Community post by Caleb Woodbine ( (

Optimising the k8s-conformance repo

The Kubernetes conformance project by CNCF ensures consistency in Kubernetes’ stable APIs and core functionalities across different implementations.

A provider will apply for the program through the CNCF and submit their sonobuoy test results as a PR to the cncf/k8s-conformance repo. Then they will be able to use the certified Kubernetes logo with their offering.
The program allows the customers of vendors listed here and users of distributions to have confidence in the way they use Kubernetes, that’s a good lot of options!

The repo has had contributions for over 694 people from ~110 organisations. The repo containing 2658 commits relating to different 21 Kubernetes release versions and all over the course of 6 years. This has lead the need to archive the older releases to make it easier to submit results for new ones.

A look into submissions

Each time there’s a release out, vendors can submit their results via pull requests to the cncf/k8s-conformance repo.
Only four files are required to be included in the submissions:

In the past, some other files may have been included such as a sonobuoy.tar.gz, which ended up making the submissions unnecessarily large.

Cloning issues

In order to submit a pull request, the repo must first be cloned. However, the process of cloning the repo was including a large amount of time and storage. The repo was totalling 7.6GB and process would take somewhere around 10mins depending on internet connection. This increasing amount of time and storage was concerning end users (see: here).

A solution

The repo size needed to be reduced and after doing some reading, a few options came up for mitigating it. These were:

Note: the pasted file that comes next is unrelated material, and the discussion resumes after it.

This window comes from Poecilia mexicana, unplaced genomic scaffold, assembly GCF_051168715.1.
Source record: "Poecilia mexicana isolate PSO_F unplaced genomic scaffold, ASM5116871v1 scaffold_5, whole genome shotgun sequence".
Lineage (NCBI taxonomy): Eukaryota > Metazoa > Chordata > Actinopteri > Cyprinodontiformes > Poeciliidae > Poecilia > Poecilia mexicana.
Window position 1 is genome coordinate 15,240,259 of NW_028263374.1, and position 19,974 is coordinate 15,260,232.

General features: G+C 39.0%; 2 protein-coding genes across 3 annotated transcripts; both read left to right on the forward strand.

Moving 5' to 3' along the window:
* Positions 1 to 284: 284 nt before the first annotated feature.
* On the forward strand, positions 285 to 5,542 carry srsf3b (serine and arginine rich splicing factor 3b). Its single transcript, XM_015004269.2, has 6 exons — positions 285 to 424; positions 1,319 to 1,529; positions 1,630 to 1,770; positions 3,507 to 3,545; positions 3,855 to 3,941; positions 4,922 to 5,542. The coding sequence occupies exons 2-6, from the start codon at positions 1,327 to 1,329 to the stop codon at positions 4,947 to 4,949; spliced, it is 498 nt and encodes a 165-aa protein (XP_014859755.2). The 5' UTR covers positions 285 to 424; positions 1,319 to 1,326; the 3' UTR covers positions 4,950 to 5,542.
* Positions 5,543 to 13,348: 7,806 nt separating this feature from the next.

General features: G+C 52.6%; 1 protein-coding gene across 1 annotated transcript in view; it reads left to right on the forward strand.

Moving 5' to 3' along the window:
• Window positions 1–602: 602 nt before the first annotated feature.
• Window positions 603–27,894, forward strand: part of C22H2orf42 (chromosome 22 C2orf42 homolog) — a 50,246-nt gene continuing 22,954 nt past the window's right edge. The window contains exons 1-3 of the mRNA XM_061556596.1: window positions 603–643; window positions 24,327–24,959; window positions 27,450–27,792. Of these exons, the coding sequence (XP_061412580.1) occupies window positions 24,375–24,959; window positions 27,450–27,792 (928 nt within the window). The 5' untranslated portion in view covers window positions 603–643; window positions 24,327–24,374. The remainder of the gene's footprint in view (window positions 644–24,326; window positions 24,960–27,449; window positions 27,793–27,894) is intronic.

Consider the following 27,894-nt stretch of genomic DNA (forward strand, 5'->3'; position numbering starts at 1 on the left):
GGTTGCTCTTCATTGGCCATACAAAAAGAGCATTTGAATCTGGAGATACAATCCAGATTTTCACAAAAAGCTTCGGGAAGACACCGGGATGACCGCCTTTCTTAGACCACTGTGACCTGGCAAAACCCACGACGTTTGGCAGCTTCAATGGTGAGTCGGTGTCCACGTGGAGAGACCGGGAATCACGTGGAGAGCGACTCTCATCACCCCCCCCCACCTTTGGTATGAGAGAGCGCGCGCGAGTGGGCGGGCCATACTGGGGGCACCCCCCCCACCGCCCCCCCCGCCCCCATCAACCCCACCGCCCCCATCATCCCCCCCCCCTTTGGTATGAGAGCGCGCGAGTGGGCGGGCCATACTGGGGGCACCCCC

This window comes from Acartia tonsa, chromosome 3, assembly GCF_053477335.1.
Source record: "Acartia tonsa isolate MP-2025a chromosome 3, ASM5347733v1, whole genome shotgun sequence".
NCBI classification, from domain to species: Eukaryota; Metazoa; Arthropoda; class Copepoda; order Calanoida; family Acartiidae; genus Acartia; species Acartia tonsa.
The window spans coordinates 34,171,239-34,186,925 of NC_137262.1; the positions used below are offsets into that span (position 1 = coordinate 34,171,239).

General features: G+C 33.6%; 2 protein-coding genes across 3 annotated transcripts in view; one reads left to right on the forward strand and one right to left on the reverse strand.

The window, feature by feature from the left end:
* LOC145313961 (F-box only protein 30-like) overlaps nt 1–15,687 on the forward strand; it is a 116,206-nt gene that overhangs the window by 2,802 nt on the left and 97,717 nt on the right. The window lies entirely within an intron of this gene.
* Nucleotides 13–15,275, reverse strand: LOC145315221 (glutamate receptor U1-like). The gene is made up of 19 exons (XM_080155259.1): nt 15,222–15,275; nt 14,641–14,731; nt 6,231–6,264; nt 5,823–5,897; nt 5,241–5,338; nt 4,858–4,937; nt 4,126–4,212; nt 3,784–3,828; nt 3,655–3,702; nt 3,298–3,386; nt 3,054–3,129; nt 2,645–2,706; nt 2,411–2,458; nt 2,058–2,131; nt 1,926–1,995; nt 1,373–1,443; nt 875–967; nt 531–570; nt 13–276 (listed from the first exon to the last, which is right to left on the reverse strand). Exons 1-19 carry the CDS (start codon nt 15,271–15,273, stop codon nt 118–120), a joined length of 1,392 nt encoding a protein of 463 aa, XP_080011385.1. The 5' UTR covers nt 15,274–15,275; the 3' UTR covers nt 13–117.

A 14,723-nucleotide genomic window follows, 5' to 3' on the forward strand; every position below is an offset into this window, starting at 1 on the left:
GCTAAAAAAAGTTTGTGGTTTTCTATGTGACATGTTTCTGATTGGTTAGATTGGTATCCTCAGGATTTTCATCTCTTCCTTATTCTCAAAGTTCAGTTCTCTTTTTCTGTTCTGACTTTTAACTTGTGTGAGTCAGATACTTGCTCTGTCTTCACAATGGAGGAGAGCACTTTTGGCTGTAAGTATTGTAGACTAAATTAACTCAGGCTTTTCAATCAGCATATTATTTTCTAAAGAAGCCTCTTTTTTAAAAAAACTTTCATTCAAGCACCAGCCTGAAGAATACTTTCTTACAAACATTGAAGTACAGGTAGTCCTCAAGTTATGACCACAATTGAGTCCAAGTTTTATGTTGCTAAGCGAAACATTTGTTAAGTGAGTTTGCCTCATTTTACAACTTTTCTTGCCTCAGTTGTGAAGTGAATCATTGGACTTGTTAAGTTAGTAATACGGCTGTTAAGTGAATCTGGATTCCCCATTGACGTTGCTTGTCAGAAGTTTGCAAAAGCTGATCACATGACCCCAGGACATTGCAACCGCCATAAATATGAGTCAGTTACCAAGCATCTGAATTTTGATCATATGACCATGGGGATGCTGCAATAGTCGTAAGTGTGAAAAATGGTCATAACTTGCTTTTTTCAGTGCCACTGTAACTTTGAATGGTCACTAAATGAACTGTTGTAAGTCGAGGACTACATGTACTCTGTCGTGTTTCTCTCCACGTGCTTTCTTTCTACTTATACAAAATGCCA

git filter-repo seemed to be a worthy option to help with the needs of the repo.
The program supports several different ways to rewrite a repo and focus on content. Some common patterns are to include select content or to exclude select content.
The folder structure of the repo has Kubernetes release version named folders then inside that, the product names.
Given the predictable structure, a list of Kubernetes versions to be trimmed could be generated and iterated on to remove the commits containing those release version folders.

The repo was then filtered to remove any files which includes zip files, like so

git filter-repo --force --path-glob '*.zip' --invert-paths

This is selecting all files matching the path glob of *.zip then inverting it to only select things which don’t match it.

Next selecting a release folder below v1.24, see

git filter-repo --force --path v1.7 --invert-paths

Now with some bash and xargs magic, all the release versions that are releases five below the latest can be removed

KV_MA="$(echo "${KUBERNETES_STABLE_VERSION}" | grep -Eo '^v[1]')"
KV_MI="$(echo "${KUBERNETES_STABLE_VERSION}" | sed 's/v[1].\(.*\)\..*/\1/g')"
OLDEST_UNSUPPORTED_MI="$(echo "$OLDEST_UNSUPPORTED" | grep -Eo '[0-9]{1,2}$')"

  | xargs -I{} \
    git filter-repo --force --path "$KV_MA.{}" --invert-paths

The repo is now ~2.7GB 🎉 and an improvement!

A warning

Please note that the process of git filter-repo rewrites all commits, especially related to the selection. This may be potentially dangerous or break things depending on how the repo is consumed.


Prior to tidying up the repo, a backup fork was made to keep the history around. See the archive at cncf/k8s-conformance-archive.

Going forward

A policy was added to ensure that only the aforementioned four files are included in pull requests (, PRODUCT.yaml, e2e.log, junit_01.xml) for the verify-conformance bot.

git filter-repo likely will be need to be run again in the future though it should be fine for several more releases.
For now, it resolved the issues and means for a quicker clone time and less storage on disk.

Thank you for reading!